Issue: Indirect Medical Education (IME)

As mandated under current law, in October 2002, IME payments were cut 15 percent (from a 6.5 percent to 5.5 percent level), bringing the total cuts from 1997 to 28.6 percent. IME payments are critical to the financial viability of teaching hospitals. The nearly 30 percent IME payment reduction is one of the largest, if not the largest, reduction (in percentage terms) that was mandated by the Balanced Budget Act. The most recent reduction is coming at a time when teaching hospitals are facing other payment reductions from the Medicare program, including reductions in Medicare outlier payments as a result of a 65 percent increase in the Medicare outlier threshold, changes to the calculations of the wage index, and a less-than-inflation update. In addition, major teaching hospitals are faring more poorly under the Medicare outpatient system than other hospital groups. Teaching hospitals are also dealing with other daunting challenges, including payment cuts in Medicaid programs, workforce shortages, increasing emergency and stand-by preparedness, and the financing of cutting edge technologies. In addition, the recent growth in the number of uninsured persons (charity care) is placing additional financial pressures on many of the se institutions because of their role as safety net providers. Recommendation: The Medicare program’s support for teaching hospitals through the IME adjustments must be maintained if we are to avoid dismantling this important component of the health care system—a scenario that would be difficult, if not impossible, to reverse in the future.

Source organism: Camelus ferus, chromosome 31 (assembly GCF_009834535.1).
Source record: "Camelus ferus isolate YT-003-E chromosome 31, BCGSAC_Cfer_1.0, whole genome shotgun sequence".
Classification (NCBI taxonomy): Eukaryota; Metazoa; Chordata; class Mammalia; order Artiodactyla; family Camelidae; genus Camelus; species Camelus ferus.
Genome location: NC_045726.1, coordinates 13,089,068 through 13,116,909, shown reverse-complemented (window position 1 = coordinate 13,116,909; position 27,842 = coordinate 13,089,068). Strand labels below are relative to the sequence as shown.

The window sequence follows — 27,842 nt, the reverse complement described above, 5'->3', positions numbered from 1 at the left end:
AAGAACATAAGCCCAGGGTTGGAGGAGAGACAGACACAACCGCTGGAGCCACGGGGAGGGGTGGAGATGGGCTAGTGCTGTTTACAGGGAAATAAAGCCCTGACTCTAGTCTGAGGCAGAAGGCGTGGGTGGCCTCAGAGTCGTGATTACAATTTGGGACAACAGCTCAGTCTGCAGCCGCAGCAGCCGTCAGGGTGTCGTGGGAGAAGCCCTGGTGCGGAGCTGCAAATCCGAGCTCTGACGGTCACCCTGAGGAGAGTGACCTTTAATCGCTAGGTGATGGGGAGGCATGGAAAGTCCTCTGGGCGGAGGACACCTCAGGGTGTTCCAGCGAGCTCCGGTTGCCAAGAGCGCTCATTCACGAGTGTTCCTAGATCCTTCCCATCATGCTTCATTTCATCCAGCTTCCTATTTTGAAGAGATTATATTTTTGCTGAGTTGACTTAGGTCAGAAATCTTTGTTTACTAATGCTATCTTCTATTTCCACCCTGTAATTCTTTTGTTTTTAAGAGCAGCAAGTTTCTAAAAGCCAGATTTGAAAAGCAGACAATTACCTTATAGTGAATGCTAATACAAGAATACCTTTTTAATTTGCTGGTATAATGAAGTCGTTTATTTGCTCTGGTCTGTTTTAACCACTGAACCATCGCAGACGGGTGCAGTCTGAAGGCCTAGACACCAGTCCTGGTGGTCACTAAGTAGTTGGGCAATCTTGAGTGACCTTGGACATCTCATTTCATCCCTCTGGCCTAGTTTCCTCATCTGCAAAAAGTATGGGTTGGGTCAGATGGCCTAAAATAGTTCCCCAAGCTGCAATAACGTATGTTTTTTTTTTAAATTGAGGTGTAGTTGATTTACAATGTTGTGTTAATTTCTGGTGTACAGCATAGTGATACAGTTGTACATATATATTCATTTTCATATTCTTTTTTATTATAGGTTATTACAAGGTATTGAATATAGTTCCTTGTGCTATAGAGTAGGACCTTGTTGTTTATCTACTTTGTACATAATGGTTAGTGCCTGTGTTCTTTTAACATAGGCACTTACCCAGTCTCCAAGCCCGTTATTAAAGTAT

Current Action by NJCTH:
On the federal level, NJCTH has been working with the AAMC (Association of American Medical Colleges and AHA (American Hospital Association) on the (IME) funding issue.

For more information:

From Sister Organizations:
American Hospital Association Website